April 18 (UPI) — The United States is well-prepared to deter incoming North Korean missiles, should a strike occur following a breakdown in talks between the two countries.
Gen. Terrance O’Shaughnessy, the U.S. Air Force’s top general in the Pacific, said Tuesday at his Senate Armed Services Committee confirmation hearing that he has high confidence in U.S. capabilities should an attack be launched, Radio Free Asia reported.
“I would say with high confidence that I believe the ground-based defense system in place today has the ability to defend against a ballistic missile strike,” O’Shaughnessy said. “I have a high sense of confidence that we can defend against North Korean ballistic missiles.”
O’Shaughnessy has been nominated to be the next head of U.S. Northern Command.
The statement from the Air Force general came as a response to a question from the committee on whether he was “100 percent confident” the United States could defend against North Korean missiles.
“There is no mission more sacred than defending the homeland,” O’Shaughnessy said. “If confirmed, I will leverage my experience to include and ensure we can defend our nation.”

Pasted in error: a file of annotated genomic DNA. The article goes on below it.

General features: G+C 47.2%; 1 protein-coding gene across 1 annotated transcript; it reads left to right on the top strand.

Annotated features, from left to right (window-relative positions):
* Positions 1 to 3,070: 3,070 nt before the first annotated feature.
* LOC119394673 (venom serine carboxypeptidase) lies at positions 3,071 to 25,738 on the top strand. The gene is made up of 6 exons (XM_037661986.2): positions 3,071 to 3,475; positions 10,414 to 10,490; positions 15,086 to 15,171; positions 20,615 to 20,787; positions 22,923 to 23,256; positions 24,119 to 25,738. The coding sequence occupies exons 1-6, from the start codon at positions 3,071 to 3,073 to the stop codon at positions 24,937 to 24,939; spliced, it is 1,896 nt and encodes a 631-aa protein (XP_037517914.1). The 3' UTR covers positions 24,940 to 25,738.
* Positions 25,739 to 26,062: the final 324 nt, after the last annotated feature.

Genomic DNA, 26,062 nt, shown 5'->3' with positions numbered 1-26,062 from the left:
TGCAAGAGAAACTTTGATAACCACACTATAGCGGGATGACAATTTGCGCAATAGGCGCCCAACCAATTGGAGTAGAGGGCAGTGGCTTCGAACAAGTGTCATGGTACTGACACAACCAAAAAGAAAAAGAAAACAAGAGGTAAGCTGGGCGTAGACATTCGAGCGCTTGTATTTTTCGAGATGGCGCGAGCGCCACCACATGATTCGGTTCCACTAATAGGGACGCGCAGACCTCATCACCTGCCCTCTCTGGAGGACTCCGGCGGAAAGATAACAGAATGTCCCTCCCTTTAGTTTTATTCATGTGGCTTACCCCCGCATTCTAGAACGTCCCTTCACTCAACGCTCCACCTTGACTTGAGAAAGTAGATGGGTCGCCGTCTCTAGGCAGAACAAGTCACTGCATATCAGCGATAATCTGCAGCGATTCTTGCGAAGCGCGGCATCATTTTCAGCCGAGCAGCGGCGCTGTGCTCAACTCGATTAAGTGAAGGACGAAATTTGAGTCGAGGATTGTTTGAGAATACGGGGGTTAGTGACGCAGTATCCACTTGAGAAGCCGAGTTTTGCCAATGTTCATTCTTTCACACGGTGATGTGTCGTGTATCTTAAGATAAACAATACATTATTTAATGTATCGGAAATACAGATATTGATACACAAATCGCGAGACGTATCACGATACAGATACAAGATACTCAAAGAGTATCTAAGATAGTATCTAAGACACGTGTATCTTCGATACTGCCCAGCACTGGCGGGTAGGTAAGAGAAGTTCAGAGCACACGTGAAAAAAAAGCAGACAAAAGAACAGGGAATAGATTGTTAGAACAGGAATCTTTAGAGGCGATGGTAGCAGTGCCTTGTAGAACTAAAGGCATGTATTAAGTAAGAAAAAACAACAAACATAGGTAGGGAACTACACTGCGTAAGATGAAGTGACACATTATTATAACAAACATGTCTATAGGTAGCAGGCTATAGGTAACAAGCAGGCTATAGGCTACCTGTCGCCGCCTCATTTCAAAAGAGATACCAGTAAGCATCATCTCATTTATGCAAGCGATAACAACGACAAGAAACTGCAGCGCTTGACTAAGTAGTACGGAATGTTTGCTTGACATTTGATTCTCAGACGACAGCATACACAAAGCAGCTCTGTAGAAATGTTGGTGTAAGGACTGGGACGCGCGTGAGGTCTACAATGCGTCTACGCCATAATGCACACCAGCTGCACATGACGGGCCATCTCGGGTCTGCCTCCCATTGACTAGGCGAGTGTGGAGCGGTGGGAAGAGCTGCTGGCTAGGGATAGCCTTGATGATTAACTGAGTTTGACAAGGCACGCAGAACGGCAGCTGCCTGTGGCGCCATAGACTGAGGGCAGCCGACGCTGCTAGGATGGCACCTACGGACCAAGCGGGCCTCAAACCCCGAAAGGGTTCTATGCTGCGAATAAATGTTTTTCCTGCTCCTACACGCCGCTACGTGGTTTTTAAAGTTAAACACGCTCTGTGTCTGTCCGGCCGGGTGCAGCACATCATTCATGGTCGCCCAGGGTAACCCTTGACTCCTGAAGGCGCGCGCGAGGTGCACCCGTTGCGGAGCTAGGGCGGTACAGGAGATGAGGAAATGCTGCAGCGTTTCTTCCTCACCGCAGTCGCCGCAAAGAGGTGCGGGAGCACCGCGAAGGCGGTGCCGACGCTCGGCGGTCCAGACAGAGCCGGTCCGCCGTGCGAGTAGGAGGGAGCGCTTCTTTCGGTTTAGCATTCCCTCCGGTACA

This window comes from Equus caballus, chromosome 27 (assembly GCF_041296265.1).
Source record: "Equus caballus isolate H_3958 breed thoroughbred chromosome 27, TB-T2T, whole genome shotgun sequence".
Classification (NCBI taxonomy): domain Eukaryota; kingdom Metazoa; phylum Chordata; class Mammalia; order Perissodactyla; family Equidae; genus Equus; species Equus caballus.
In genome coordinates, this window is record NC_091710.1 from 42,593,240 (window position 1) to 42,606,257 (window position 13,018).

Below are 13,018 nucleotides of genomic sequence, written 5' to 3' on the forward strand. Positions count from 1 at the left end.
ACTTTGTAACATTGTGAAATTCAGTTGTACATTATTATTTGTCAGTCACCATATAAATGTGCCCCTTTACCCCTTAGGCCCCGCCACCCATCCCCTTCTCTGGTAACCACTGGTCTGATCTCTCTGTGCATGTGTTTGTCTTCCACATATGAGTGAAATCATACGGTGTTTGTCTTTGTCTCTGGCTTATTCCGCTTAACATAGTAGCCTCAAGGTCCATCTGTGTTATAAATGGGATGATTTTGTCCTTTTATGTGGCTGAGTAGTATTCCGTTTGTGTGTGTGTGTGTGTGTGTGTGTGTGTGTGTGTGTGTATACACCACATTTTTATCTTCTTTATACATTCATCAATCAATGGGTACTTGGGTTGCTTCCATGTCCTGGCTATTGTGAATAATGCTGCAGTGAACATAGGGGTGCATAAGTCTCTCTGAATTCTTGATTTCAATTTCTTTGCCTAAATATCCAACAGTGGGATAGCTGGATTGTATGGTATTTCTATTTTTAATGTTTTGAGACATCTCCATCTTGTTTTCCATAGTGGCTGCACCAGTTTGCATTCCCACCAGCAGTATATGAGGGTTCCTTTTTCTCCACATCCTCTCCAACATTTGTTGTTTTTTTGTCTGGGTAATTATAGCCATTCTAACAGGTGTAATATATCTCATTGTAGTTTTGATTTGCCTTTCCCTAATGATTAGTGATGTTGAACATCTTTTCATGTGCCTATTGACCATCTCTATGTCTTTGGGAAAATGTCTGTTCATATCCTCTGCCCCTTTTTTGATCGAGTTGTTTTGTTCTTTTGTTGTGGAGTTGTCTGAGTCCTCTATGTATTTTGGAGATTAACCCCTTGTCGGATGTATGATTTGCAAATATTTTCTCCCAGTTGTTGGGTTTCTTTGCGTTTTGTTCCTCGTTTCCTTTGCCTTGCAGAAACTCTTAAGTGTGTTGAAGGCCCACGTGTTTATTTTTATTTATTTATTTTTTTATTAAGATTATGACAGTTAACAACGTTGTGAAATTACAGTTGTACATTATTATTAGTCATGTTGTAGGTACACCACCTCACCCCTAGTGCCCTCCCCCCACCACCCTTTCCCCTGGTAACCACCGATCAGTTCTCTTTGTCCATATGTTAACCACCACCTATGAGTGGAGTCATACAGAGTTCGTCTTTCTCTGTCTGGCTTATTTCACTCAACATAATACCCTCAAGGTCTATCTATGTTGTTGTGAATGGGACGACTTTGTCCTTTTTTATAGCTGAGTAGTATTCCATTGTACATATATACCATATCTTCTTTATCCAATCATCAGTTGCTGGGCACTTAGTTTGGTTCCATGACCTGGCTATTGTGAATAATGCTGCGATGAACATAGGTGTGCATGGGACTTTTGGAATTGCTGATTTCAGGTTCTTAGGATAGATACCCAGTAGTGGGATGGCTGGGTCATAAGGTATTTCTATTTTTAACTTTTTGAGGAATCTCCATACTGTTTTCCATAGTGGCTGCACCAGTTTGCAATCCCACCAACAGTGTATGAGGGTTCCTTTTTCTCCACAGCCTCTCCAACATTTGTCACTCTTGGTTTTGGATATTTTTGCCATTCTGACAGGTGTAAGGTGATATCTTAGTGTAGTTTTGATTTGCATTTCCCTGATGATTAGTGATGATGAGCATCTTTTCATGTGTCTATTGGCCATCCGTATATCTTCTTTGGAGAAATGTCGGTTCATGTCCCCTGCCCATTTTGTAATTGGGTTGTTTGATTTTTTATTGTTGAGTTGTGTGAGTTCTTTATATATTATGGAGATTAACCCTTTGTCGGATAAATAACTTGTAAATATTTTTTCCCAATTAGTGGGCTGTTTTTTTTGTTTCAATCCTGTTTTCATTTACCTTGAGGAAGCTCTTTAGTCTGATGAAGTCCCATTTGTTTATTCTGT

The U.S. Navy’s Adm. Philip S. Davidson, also present at the hearing, said U.S. Forces Korea and the U.S. Pacific Command’s responsibility is to present a range of military options.
He also said the Trump administration’s policy of “maximum pressure” against North Korea has worked.
“We have had some success with the maximum pressure campaign,” Davidson said. “My job and Gen. [Vincent] Brooks’ job is to present options across a range of military operations” that could continue pressure, in order to achieve outcomes.
Davidson also said the greatest challenge going forward is “getting clarity on the [North Korea] situation as to what Kim Jong Un seeks.”
Kim has met with CIA Director Mike Pompeo and is expected to meet with President Trump in late May or early June.
Davidson is the leading candidate to head the U.S. Pacific Command after former U.S. Pacific Fleet commander Adm. Scott Swift announced his retirement in September, according to the U.S. Naval Institute.